forwarded message from Reminder Service

From: John Conover <>
Subject: forwarded message from Reminder Service
Date: Thu, 15 Feb 1996 00:49:21 -0800

02/15   ENIAC demonstrated (1946)

Today is the 49'th anniversary of the demonstration of the ENIAC. The
ENIAC was the world's first working electronic computer, designed at
Princeton University, and used to predict the state equations of
Plutonium for the folks at Los Alamos who were doing nucleonics
research for weapons.

BTW, I will give a nice shiny new Cordoba to the first person that
knows what the first computer program did, (ie., the one


BTW, you lost your chance at the Cordoba. It was a Merge Sort, (and is
still used today in collation of large amounts of data-the sort
command in MSDOS works this way,) and was written by none other than
one J. Von Neumann, (the wife of Herman Goldstine, one of the
architects of the ENIAC, did the coding.) The ENIAC consisted of some
40 thousand vacuum tubes, and had 10K bytes of memory (code bloat was
invented much later by Microsoft-who holds the conceptual patent.)
The memory was made out of a peculiar kind of
electro/mechanical/acoustical shift register, that contained a tube
filled with mercury, with an electromechanical transducer at each end
of the tube-with the data recirculated, synchronously, from the output
transducer, back to the input transducer.  Thanks for sharing that,

For more information, see, (in LaTeX/BiBTeX database format:)

    address = "Princeton, New Jersey",
    author = "Herman H. Goldstine",
    publisher = "Princeton University Press",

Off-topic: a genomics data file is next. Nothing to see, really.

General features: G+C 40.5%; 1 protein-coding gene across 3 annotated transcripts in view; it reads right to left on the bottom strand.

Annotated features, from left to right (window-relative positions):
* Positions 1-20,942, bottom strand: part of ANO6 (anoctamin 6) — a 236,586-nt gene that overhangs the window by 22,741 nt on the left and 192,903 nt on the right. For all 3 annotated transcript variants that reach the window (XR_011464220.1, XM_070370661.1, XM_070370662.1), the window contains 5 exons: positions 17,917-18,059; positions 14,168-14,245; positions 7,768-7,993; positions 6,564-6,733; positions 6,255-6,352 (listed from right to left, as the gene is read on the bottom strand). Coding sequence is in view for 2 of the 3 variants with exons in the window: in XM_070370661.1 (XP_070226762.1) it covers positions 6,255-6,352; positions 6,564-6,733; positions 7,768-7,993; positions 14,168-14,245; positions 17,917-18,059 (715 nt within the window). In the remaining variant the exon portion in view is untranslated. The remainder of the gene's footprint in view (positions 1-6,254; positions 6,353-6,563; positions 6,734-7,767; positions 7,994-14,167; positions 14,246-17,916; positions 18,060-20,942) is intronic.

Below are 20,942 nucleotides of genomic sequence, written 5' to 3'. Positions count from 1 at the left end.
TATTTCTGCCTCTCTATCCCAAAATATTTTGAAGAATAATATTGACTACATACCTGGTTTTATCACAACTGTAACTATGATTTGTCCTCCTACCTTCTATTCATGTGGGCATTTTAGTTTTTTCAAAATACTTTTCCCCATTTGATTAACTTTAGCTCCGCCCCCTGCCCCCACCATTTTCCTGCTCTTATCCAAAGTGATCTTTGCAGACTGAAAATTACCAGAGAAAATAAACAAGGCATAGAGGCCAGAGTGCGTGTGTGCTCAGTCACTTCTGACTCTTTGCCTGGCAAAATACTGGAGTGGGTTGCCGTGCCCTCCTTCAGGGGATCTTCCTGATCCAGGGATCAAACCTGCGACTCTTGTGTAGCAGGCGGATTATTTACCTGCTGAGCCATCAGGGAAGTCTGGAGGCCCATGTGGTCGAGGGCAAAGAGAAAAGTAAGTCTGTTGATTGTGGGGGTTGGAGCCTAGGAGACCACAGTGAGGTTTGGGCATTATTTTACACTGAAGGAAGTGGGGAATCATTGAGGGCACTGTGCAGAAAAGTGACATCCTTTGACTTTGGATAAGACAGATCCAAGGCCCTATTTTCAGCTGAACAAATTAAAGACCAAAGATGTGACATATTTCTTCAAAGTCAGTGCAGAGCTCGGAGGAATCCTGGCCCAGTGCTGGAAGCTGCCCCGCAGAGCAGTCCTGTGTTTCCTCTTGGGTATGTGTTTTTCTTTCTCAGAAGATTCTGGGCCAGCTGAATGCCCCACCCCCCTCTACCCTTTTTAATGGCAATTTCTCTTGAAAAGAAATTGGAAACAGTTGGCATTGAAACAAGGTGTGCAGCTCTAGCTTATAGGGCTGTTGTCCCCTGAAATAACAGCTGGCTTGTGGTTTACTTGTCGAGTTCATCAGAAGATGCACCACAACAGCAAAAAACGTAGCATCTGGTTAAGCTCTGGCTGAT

title = "The Computer from Pascal to von Neumann",
    year = 1980}
    address = "Cambridge, Massachusetts",
    author = "William Aspray",
    publisher = "MIT Press",
    title = "John von Neumann and the Origins of Modern Computing",
    year = 1990}
    address = "Ames, Iowa",
    editor = "William Aspray",
    publisher = "Iowa State University Press",
    title = "Computing Before Computers",
    year = 1990}
    address = "New York, New York",
    author = "Andrew Hodges",
    publisher = "Simon & Schuster",
    title = "Alan Turing: The Enigma",
    year = 1983}
    address = "Cambridge, Massachusetts",
    author = "Charles & Ray Eames",
    publisher = "Harvard University Press",
    title = "A Computer Perspective",
    year = 1990}
    address = "Ann Arbor, Michigan",
    author = "Alice R. Burks and Arthur W. Burks",
    publisher = "University of Michigan Press",
    title = "The First Electronic Computer",
    year = 1992}


John Conover,,

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